Lets see Terrell Perkins was in Capitan last I heard, Have to look up the old member's list to see if I can find anyone closer; of course there are a couple of good smiths in Mountain Air.

Now as a good steel that is easy to find, fairly easy to work and heat treat and works well for swords I would recommend 5160 and I would source it at a place that makes replacement leaf springs for vehicles and buy the UNUSED stock. Used leaf springs may have micro damage to them that you won't discover till after you put a lot of effort into a piece.

Stainless tend towards brittleness, not so much a factor in small blades but a big problem in large ones!

Think hard about attending the Conference; best way to meet a lot of smiths in the region and I'd like to introduce you to Pep Gomez of Radium Springs who has all the pretty bladesmithing toys (powerhammers, rolling mill, grinders, etc and so on...)

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1060 through 1084, I like 5160 or L-6.

NO stainless for any sword.

Read the heat treat sticky's its explained there. http://www.iforgeiron.com/forum/56-knife-stickies-here/. Also you could look for more information in the blades Heat treat section.

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Thank you Steve, I have actually made it over to those sticky's. A very nice read and quite informative on the topic, unfortunately I was asking more in the hope that someone might know a commercial facility that can heat treat blades for me until I can get my shop completed (or at least functional).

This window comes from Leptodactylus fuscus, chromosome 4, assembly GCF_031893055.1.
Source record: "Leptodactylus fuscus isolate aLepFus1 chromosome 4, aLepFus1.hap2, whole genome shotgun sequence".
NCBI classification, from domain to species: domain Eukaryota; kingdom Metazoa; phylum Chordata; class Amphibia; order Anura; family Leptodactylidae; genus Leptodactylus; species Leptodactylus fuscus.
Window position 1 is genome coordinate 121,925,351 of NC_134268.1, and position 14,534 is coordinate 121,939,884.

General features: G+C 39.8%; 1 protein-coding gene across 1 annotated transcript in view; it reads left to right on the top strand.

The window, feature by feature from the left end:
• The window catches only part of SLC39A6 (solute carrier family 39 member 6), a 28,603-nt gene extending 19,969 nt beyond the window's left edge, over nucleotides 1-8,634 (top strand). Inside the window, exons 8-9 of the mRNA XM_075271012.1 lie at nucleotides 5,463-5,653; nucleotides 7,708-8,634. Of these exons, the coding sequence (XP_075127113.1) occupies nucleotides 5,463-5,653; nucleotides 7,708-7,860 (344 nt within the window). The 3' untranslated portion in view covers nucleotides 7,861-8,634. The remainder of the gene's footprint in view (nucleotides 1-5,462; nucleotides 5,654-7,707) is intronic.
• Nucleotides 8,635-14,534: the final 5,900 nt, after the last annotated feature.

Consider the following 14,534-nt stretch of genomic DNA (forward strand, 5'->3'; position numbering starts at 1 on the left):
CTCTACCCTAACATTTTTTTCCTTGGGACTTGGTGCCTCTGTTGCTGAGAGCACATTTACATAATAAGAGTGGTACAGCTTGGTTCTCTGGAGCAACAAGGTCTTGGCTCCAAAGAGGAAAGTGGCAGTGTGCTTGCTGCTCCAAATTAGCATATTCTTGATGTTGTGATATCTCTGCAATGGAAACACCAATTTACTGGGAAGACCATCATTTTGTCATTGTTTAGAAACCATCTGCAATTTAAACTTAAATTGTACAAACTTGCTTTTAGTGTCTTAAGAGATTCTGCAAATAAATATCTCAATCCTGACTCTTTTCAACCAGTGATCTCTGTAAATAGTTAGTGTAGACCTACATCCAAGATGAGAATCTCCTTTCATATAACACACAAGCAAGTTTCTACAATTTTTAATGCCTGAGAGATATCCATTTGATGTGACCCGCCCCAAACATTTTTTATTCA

Thomas, I am very familiar with Socorro, I actually went to college there and worked at the Walmart for a while. The SCA chapter on campus was one of my first forays into reenactments and helped shape my armoring skills considerably!

I intend to join the SWABA as soon as I can, and I may even manage to get to that meeting on the 14th if I have completed the entry requirements.

As to steel, I am lucky enough to be situated less than a mile from Huey Manufacturing Company, a rather large distributor of raw steel of various grades. Knowing the proper grades will go a long way towards helping me choose the right product, and I even get a discount for being a local. haha.


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One nice thing about steel grades is the heat treat and working specifications are generally written out so someone with a basic education can get the needed information out of it, no college degree required. If you google

<steel type> steel specifications


5160 steel specifications

You will get several returns with considerable information including the forging temperature range, and heat treatment temperatures and process(es), and if cryogenic treatment after hardening if recommended (generally not recommended makes no mention)


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Before I started to build a gasser, I used a long pipe with little holes drilled along one side and 2 bags of store bought cowboy brand hardwood charcoal to heat the blade. then you can use ambeint temp above that after quench to temper, I used the BBQ with enough coals to keep it at around 450 F.... cost about 13.50 for the pipe, real charcoal can get hot enough with out air if you wait long enough or use a hair dryer to speed things up